Show Commitment & Determination
Being ready to overcome the challenge of a new place or experience aren’t the only attributes that set you in good stead for a volunteering placement abroad. For Emma Donlan, one of the founders of Up Close Bolivia, the volunteers who stand out are those who have “invested beforehand in their trip, [whether] learning about the country or the culture or reading the documents that we send to our volunteers”. Researching and demonstrating a clear interest in the country and the work you’ll be doing flags up your commitment and determination to actually make a difference on the ground.
For Project Trust, determination goes hand in hand with this: their selection process takes place across four-days on the Hebridean Isle of Coll in the west of Scotland and just getting to the assessment event proves a lot about the determination and mindset of the volunteer. As Heloise says “we’re not looking for young people to get dropped off, parents to escort them on the ferry; they need that initial independence to get here.”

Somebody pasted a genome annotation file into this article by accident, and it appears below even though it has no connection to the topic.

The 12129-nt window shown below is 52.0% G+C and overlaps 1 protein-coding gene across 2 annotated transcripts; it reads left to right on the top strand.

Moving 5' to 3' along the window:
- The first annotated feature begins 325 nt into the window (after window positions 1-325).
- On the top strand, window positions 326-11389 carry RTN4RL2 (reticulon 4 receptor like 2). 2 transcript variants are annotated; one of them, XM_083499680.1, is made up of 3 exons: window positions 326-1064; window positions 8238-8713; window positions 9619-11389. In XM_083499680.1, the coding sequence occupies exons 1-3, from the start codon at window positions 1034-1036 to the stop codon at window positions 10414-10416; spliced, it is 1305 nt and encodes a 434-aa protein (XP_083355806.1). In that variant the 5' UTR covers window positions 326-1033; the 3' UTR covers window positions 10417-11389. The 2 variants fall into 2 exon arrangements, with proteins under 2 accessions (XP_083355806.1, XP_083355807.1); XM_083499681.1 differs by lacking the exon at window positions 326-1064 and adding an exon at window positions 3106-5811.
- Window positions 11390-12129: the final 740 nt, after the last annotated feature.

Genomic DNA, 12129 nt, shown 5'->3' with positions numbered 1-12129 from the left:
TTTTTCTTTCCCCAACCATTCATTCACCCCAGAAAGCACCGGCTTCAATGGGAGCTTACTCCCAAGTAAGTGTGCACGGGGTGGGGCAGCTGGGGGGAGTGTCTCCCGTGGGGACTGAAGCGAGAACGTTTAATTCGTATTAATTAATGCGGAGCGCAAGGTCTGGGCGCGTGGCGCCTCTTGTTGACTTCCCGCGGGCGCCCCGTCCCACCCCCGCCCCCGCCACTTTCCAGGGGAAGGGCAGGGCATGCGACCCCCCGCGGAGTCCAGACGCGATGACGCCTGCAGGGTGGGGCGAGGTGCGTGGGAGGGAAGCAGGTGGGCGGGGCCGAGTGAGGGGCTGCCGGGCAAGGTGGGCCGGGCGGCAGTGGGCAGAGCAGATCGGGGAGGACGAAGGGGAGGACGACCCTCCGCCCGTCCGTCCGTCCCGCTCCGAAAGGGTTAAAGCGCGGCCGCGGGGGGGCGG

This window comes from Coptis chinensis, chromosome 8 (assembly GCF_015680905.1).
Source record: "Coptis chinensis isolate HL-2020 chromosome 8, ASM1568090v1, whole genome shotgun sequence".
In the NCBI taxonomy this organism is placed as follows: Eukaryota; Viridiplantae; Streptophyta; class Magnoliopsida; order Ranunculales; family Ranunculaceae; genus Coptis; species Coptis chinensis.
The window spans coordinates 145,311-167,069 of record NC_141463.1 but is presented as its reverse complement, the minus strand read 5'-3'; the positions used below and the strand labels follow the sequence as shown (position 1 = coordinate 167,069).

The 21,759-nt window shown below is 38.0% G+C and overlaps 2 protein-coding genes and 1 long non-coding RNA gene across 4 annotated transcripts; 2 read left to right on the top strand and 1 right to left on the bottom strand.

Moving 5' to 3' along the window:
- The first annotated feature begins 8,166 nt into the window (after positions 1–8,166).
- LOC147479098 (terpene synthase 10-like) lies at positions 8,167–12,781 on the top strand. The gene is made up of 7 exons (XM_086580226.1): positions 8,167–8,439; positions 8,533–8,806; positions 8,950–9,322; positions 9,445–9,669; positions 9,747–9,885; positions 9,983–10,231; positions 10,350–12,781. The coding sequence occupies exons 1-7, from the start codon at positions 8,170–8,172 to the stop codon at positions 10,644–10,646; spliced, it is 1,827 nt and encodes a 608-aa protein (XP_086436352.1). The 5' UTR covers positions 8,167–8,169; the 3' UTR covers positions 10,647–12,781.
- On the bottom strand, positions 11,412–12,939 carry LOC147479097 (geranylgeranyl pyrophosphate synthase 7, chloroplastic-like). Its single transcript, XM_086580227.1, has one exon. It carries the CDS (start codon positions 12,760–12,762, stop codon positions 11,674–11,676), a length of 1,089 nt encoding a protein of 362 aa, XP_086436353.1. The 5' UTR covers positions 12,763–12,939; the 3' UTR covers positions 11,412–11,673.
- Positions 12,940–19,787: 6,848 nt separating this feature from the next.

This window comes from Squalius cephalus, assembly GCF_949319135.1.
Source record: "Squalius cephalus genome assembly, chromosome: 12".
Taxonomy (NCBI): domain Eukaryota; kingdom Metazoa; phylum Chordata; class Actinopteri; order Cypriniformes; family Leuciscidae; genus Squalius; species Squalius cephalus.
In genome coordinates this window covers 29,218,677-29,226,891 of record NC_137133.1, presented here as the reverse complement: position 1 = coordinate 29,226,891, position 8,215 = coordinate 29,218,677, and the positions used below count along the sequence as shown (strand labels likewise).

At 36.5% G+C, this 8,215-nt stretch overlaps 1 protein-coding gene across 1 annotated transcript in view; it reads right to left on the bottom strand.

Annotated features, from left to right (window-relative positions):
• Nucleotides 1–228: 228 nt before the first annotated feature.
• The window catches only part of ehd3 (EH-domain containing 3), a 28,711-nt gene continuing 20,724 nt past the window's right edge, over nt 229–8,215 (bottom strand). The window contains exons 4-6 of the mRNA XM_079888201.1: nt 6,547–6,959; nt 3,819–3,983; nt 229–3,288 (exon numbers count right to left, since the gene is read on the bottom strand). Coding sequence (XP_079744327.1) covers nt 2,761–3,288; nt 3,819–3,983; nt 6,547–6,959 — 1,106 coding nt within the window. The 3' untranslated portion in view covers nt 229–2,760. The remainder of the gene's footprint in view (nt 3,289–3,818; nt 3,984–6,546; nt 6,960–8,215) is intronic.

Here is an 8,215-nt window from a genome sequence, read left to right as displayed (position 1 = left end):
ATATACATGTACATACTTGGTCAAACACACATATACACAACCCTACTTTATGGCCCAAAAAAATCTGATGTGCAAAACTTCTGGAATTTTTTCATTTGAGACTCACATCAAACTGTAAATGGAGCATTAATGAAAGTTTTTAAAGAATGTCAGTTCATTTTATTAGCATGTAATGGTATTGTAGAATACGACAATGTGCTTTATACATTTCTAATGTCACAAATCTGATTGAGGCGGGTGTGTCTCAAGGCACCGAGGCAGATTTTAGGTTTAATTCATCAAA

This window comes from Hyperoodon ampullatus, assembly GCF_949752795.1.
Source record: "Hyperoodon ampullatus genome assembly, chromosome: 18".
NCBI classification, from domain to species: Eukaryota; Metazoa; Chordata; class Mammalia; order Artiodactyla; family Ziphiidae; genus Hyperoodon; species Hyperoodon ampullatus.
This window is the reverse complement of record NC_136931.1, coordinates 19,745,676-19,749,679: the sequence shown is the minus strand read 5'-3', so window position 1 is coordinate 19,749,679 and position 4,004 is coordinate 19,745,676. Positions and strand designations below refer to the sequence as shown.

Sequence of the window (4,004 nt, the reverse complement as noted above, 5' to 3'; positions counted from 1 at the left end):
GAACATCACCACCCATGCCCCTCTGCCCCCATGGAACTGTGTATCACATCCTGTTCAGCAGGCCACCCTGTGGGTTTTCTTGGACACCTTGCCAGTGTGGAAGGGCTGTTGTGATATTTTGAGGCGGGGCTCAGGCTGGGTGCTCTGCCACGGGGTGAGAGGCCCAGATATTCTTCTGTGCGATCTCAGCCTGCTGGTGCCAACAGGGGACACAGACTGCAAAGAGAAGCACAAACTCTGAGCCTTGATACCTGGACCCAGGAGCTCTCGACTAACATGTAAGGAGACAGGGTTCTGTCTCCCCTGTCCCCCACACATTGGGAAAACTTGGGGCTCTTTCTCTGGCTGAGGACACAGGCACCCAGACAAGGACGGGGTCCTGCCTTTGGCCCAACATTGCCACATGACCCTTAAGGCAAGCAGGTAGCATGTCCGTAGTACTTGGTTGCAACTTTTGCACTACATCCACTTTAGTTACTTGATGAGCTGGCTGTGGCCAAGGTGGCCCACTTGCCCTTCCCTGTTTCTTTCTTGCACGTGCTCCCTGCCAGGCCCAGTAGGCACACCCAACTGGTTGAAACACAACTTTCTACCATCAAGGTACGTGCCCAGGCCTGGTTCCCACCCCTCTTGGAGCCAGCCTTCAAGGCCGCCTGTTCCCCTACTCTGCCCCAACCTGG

Understand How to Communicate
Knowing how to speak to people in new and different circumstances and learn about your new environment is another skill to focus on when volunteering abroad. For Project Trust, they seek volunteers who “have an inquisitive mind, ask questions, and are interested in what’s around them; these are the ones who tend to really get the most of out of the experience.”
Hannah from VSO agrees that a large part of volunteering is getting to know and learn from those around you. Volunteering isn’t about “going out and saving the world; it’s about making connections with people, whether that’s other volunteers or the community that you’re working with.”
"Working with our partners is not always simple, so volunteers need to be able to think positively and to be humane and sensitive," says Melissa.